European markets react as U.S. coronavirus cases surge

European stocks are expected to open lower Monday as investors react to a surge in coronavirus cases in the States, and growing concerns over a rise in infections in Germany.

London’s FTSE is seen opening 34 points lower at 6,253, Germany’s DAX is seen 124 points lower at 12,223, France’s CAC 40 is expected to open 49 points lower at 4,936 and Italy’s FTSE MIB is seen opening 104 points lower at 19,331, according to IG.

International investors are keeping a close eye on coronavirus developments following the news that cases are increasing rapidly in the U.S. The U.S reported more than 30,000 new coronavirus cases on Friday and Saturday, the highest daily totals since May 1, according to data compiled by Johns Hopkins University, with new cases are rising in states across the South, West and Midwest.

Seven states hit record cases on Saturday, including Florida and South Carolina, which had their third consecutive day breaking single-day records. Nonetheless, U.S. stock futures rose early Monday morning following a solid weekly performance on Wall Street amid continuing concerns about the coronavirus outbreak. 

Dow Jones Industrial Average futures were 102 points higher. S&P 500 and Nasdaq-100 futures were also trading in positive territory. Stocks in Asia also nudged higher in Monday afternoon trade; China kept its benchmark lending rate unchanged on Monday, with the 1-year loan prime rate left at 3.85%.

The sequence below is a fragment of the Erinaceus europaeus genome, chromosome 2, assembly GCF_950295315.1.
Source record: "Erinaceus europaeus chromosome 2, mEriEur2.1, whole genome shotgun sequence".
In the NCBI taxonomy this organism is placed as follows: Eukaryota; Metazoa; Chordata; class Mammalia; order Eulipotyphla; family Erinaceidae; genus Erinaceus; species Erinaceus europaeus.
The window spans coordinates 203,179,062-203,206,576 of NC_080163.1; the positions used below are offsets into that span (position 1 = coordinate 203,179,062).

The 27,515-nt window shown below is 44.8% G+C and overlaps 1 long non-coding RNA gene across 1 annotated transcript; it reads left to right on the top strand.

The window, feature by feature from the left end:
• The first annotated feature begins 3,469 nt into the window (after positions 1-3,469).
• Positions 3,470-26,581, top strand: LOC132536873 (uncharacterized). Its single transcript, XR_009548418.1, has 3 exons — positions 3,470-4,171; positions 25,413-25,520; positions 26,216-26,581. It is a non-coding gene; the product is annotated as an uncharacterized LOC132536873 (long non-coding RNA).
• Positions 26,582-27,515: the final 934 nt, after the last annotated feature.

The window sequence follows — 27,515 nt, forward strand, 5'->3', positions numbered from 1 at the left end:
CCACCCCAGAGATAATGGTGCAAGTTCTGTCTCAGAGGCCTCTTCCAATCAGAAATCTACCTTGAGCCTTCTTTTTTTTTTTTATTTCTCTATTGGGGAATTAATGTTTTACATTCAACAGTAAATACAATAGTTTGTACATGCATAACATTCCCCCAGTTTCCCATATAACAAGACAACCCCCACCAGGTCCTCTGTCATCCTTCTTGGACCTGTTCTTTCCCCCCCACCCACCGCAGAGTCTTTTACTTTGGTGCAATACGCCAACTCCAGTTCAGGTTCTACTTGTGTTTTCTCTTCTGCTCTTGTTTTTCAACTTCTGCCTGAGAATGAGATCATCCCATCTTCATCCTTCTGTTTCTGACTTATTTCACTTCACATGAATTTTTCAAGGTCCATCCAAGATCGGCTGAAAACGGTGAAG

Meanwhile in Europe, Germany has said the coronavirus reproduction rate (an indicator of how many people a person who has the coronavirus could be expected to go on to infect, on average) jumped to 2.88 on Sunday, up from 1.79 a day earlier, the Robert Koch Institute for public health said, Reuters reported. Experts have aimed to keep the reproduction rate below one in order to contain the outbreak.

There are no major earnings in Europe Monday, but data releases include euro zone preliminary consumer confidence data for June. 

– CNBC’s Fred Imbert and Emma Newburger contributed to this report.

Source Article